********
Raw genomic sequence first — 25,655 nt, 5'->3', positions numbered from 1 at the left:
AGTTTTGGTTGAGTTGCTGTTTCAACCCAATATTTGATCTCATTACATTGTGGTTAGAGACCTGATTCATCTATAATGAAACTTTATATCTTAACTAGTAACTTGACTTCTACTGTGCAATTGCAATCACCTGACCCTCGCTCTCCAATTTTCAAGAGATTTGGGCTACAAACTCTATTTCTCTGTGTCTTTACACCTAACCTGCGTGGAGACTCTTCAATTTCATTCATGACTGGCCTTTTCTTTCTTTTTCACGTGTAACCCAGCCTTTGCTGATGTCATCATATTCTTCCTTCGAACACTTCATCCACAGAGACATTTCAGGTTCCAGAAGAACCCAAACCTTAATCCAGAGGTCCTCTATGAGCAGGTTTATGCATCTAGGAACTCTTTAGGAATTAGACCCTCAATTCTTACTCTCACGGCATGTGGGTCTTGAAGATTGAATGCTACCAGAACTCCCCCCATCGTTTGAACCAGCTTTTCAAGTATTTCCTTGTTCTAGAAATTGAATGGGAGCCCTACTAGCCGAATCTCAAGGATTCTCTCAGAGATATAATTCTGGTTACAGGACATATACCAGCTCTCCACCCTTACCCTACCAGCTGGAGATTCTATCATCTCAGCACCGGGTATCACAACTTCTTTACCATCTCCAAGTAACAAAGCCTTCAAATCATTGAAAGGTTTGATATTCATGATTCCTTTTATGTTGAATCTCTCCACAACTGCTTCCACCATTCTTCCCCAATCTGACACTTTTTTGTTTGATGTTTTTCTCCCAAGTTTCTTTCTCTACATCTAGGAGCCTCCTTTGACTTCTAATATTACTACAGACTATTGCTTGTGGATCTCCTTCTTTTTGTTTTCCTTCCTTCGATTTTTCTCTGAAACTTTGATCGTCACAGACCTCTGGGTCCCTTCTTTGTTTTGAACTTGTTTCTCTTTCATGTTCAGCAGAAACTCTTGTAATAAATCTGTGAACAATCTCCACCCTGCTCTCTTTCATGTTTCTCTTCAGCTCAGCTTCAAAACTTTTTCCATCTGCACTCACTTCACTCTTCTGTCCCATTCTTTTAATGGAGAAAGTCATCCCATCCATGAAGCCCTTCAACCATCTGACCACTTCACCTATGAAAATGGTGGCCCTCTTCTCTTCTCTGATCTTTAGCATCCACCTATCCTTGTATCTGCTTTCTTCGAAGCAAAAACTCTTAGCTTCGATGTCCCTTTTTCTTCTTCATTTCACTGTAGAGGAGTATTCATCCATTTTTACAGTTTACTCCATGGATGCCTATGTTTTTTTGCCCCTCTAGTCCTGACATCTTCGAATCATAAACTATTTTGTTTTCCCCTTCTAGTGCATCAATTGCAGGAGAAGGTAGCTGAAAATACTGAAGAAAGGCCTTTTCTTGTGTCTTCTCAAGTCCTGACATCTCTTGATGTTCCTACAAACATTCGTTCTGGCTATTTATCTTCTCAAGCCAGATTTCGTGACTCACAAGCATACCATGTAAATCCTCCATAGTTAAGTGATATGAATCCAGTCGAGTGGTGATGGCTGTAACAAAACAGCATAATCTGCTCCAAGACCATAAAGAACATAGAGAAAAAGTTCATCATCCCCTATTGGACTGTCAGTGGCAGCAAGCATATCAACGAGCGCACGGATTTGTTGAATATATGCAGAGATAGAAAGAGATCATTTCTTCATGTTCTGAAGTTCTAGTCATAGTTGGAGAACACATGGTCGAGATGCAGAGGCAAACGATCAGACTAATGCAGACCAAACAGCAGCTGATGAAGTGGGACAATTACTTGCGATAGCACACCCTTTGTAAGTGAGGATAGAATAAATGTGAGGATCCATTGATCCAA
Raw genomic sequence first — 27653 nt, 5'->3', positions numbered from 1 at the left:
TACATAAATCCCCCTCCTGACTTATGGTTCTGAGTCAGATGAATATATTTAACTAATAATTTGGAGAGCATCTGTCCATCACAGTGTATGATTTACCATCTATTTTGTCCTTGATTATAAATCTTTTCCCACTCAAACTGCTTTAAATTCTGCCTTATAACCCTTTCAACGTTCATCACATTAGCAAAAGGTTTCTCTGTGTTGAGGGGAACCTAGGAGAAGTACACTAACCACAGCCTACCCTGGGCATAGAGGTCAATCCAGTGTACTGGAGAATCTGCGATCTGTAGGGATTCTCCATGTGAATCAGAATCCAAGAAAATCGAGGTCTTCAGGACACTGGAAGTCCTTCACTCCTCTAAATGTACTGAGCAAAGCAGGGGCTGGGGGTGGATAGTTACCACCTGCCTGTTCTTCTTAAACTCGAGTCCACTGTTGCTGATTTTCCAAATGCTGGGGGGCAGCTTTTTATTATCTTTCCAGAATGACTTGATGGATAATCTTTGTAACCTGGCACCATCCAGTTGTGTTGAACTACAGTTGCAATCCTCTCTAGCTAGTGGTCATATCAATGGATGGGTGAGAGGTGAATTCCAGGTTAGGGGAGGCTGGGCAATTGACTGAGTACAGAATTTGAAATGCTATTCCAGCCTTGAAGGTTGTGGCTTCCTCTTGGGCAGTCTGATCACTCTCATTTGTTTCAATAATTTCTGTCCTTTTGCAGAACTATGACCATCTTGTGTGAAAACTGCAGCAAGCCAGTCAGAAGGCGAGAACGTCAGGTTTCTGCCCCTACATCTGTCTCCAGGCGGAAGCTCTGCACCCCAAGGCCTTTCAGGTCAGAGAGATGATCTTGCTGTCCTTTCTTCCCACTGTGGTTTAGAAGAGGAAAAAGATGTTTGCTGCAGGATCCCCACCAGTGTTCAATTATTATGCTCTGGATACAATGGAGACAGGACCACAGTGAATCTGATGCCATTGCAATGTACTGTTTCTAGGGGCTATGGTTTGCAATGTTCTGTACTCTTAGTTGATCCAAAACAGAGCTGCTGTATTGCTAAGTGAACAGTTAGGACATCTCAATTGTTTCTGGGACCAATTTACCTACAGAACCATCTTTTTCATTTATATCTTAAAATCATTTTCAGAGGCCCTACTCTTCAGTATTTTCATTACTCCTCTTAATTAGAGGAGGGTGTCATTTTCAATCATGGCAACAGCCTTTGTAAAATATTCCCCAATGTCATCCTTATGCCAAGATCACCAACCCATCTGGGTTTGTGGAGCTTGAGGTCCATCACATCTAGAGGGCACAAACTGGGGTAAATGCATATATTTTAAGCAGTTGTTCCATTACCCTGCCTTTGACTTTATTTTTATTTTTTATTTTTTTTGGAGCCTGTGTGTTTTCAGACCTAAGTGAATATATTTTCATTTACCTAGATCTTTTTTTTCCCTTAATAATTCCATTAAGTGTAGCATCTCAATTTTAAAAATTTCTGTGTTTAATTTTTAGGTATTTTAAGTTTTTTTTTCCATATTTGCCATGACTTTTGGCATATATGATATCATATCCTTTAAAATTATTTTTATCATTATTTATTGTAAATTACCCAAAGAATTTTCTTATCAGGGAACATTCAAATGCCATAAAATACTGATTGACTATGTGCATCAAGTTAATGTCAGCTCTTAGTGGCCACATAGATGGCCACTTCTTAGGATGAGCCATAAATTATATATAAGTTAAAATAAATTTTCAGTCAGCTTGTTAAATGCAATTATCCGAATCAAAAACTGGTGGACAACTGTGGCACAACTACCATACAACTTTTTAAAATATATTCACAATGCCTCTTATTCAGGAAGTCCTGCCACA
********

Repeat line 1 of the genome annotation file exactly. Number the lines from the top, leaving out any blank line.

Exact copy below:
Raw genomic sequence first — 25,655 nt, 5'->3', positions numbered from 1 at the left: